IIHS adds new rating for roof strength

The Insurance Institute for Highway Safety (IIHS) created a roof strength rating system to help customers assess a vehicle's safeness.

The Honda Element earned the highest safety rating from IIHS for roof strength. The Honda CRV? Not so much.
The Honda Element earned the highest safety rating from IIHS for roof strength. The Honda CRV? Not so much. Honda

The Insurance Institute for Highway Safety (IIHS) created a roof strength rating system to help customers assess a vehicle's safeness. Roof strength is critical to keeping passengers alive and in the car in the event of a rollover accident, according to a press release issued by the IIHS. The stronger the roof, the less likely it will deform.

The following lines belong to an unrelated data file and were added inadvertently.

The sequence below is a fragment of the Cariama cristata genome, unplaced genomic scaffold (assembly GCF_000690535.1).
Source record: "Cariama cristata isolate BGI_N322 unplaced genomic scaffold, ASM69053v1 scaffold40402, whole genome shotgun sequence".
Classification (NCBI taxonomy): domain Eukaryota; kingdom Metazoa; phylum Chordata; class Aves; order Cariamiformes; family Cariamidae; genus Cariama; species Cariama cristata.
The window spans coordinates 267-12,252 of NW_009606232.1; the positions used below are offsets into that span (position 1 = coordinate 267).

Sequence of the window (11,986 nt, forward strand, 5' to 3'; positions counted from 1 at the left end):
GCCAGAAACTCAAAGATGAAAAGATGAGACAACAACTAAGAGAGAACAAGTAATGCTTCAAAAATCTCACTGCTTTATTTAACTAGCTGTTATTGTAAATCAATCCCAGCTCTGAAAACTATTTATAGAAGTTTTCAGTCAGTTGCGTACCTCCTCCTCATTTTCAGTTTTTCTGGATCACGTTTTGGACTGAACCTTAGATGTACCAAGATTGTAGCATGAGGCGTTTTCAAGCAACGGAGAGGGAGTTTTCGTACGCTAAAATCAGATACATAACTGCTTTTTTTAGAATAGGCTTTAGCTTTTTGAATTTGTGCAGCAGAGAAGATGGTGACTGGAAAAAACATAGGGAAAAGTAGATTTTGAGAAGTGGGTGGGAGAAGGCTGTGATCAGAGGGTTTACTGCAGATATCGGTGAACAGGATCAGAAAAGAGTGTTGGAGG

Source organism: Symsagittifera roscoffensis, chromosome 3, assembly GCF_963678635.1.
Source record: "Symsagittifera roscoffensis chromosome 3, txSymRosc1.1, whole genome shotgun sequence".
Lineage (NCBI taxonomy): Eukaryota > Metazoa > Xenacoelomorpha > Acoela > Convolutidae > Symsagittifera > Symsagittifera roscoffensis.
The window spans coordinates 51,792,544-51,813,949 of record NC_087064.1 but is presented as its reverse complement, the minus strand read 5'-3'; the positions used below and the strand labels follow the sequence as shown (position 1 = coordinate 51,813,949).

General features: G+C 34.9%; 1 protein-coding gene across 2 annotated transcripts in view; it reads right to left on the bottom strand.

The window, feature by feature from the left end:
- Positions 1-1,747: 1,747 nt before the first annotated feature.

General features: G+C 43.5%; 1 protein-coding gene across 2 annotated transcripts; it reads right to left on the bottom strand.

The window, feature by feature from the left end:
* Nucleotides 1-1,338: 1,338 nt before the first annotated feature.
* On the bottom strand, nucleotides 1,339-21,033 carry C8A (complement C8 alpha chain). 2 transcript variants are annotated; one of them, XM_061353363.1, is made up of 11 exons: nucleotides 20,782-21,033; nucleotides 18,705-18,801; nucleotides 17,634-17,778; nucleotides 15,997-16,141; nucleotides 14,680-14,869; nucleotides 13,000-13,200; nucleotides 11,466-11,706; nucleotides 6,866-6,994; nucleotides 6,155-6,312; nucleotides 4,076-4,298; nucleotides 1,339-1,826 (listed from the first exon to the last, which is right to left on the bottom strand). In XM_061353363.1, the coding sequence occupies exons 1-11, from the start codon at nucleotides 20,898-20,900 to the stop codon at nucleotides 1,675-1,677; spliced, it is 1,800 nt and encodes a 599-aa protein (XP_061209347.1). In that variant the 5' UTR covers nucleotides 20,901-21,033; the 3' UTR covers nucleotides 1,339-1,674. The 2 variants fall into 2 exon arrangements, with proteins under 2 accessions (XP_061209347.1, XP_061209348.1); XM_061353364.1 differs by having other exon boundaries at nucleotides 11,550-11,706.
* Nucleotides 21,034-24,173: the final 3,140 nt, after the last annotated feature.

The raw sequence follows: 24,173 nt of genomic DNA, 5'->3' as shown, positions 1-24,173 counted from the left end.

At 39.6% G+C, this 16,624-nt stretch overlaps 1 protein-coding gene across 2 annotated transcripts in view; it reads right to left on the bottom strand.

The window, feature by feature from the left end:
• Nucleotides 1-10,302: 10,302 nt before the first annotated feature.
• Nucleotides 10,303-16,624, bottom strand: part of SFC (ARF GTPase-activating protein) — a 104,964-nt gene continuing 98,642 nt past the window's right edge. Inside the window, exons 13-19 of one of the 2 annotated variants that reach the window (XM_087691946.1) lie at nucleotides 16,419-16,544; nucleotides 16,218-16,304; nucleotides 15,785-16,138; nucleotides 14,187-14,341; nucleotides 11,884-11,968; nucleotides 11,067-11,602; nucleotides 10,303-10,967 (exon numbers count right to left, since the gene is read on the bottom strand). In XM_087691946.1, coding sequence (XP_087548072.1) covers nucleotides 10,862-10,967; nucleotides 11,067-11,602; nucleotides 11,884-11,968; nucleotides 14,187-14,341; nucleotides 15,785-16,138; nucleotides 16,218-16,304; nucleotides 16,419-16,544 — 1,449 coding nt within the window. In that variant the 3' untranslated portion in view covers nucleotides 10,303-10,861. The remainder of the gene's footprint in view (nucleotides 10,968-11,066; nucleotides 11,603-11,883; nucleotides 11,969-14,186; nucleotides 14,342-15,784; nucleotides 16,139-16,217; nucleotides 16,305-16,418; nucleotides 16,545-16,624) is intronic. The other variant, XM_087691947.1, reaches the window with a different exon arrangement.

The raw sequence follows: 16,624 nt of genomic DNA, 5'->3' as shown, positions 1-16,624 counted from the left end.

More than 10,000 people die in rollover-related accidents. While any vehicle can roll in a crash, SUVs are three times as likely to roll in an accident than a passenger car.

To earn a good rating, the vehicle must have a roof that is more than twice as strong as minimum federal safety standards requirement.

IIHS evaluated 12 2008-2009 SUV models, and found that the Volkswagen Tiguan, Subaru Forester, Honda Element, and Jeep Patriot earn good ratings--the institute's highest rating. Earning an "acceptable" rating were the Suzuki Grand Vitara, Chevrolet Equinox, Toyota RAV4, Nissan Rogue, and Mitsubishi Outlander. However, the Honda CR-V and Ford Escape--two of the most popular crossover SUV--roofs rated "marginal," and the Kia Sportage earned a "poor" rating.

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